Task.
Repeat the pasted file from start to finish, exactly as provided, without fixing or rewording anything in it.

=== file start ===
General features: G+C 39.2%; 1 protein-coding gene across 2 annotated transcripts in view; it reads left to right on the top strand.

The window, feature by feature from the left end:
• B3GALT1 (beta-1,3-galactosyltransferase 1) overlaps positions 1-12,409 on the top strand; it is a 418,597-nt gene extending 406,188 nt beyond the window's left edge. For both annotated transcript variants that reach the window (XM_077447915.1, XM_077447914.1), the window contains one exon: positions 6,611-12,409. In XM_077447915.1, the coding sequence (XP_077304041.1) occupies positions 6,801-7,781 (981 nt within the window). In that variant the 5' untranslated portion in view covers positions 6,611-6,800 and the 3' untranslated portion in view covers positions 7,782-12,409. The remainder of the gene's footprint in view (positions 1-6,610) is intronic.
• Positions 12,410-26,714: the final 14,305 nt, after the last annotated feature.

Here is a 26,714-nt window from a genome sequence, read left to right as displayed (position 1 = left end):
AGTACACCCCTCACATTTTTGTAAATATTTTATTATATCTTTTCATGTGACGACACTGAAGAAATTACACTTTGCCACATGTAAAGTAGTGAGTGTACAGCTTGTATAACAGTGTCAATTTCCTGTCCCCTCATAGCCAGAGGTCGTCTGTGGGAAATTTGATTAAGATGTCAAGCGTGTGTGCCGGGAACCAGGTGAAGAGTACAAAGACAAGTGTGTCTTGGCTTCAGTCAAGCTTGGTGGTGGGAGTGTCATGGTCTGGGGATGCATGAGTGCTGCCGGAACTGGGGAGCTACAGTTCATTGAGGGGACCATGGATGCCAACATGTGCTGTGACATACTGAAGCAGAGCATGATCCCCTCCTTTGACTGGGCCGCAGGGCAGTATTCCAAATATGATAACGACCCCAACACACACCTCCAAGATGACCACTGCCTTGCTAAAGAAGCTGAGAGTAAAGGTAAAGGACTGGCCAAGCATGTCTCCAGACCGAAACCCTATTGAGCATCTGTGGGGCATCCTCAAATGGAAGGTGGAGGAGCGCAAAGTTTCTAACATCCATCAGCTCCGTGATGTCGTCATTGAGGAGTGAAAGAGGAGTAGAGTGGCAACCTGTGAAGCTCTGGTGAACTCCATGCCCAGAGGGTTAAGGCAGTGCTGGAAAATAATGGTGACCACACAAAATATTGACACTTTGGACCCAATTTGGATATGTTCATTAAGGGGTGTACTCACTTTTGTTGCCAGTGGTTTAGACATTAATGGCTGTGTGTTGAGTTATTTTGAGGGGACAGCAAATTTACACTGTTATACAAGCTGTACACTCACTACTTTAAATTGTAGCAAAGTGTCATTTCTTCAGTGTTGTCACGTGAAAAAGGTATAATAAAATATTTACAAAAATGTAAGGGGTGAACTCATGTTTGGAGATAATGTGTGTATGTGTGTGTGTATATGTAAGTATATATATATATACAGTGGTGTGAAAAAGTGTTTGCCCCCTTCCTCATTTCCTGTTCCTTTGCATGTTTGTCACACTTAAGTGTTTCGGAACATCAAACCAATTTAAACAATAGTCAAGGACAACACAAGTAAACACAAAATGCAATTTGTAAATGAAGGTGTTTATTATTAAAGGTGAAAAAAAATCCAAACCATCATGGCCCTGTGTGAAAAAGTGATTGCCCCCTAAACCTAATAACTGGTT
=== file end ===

General features: G+C 39.2%; 1 protein-coding gene across 2 annotated transcripts in view; it reads left to right on the top strand.

The window, feature by feature from the left end:
• B3GALT1 (beta-1,3-galactosyltransferase 1) overlaps positions 1-12,409 on the top strand; it is a 418,597-nt gene extending 406,188 nt beyond the window's left edge. For both annotated transcript variants that reach the window (XM_077447915.1, XM_077447914.1), the window contains one exon: positions 6,611-12,409. In XM_077447915.1, the coding sequence (XP_077304041.1) occupies positions 6,801-7,781 (981 nt within the window). In that variant the 5' untranslated portion in view covers positions 6,611-6,800 and the 3' untranslated portion in view covers positions 7,782-12,409. The remainder of the gene's footprint in view (positions 1-6,610) is intronic.
• Positions 12,410-26,714: the final 14,305 nt, after the last annotated feature.

Here is a 26,714-nt window from a genome sequence, read left to right as displayed (position 1 = left end):
AGTACACCCCTCACATTTTTGTAAATATTTTATTATATCTTTTCATGTGACGACACTGAAGAAATTACACTTTGCCACATGTAAAGTAGTGAGTGTACAGCTTGTATAACAGTGTCAATTTCCTGTCCCCTCATAGCCAGAGGTCGTCTGTGGGAAATTTGATTAAGATGTCAAGCGTGTGTGCCGGGAACCAGGTGAAGAGTACAAAGACAAGTGTGTCTTGGCTTCAGTCAAGCTTGGTGGTGGGAGTGTCATGGTCTGGGGATGCATGAGTGCTGCCGGAACTGGGGAGCTACAGTTCATTGAGGGGACCATGGATGCCAACATGTGCTGTGACATACTGAAGCAGAGCATGATCCCCTCCTTTGACTGGGCCGCAGGGCAGTATTCCAAATATGATAACGACCCCAACACACACCTCCAAGATGACCACTGCCTTGCTAAAGAAGCTGAGAGTAAAGGTAAAGGACTGGCCAAGCATGTCTCCAGACCGAAACCCTATTGAGCATCTGTGGGGCATCCTCAAATGGAAGGTGGAGGAGCGCAAAGTTTCTAACATCCATCAGCTCCGTGATGTCGTCATTGAGGAGTGAAAGAGGAGTAGAGTGGCAACCTGTGAAGCTCTGGTGAACTCCATGCCCAGAGGGTTAAGGCAGTGCTGGAAAATAATGGTGACCACACAAAATATTGACACTTTGGACCCAATTTGGATATGTTCATTAAGGGGTGTACTCACTTTTGTTGCCAGTGGTTTAGACATTAATGGCTGTGTGTTGAGTTATTTTGAGGGGACAGCAAATTTACACTGTTATACAAGCTGTACACTCACTACTTTAAATTGTAGCAAAGTGTCATTTCTTCAGTGTTGTCACGTGAAAAAGGTATAATAAAATATTTACAAAAATGTAAGGGGTGAACTCATGTTTGGAGATAATGTGTGTATGTGTGTGTGTATATGTAAGTATATATATATATACAGTGGTGTGAAAAAGTGTTTGCCCCCTTCCTCATTTCCTGTTCCTTTGCATGTTTGTCACACTTAAGTGTTTCGGAACATCAAACCAATTTAAACAATAGTCAAGGACAACACAAGTAAACACAAAATGCAATTTGTAAATGAAGGTGTTTATTATTAAAGGTGAAAAAAAATCCAAACCATCATGGCCCTGTGTGAAAAAGTGATTGCCCCCTAAACCTAATAACTGGTT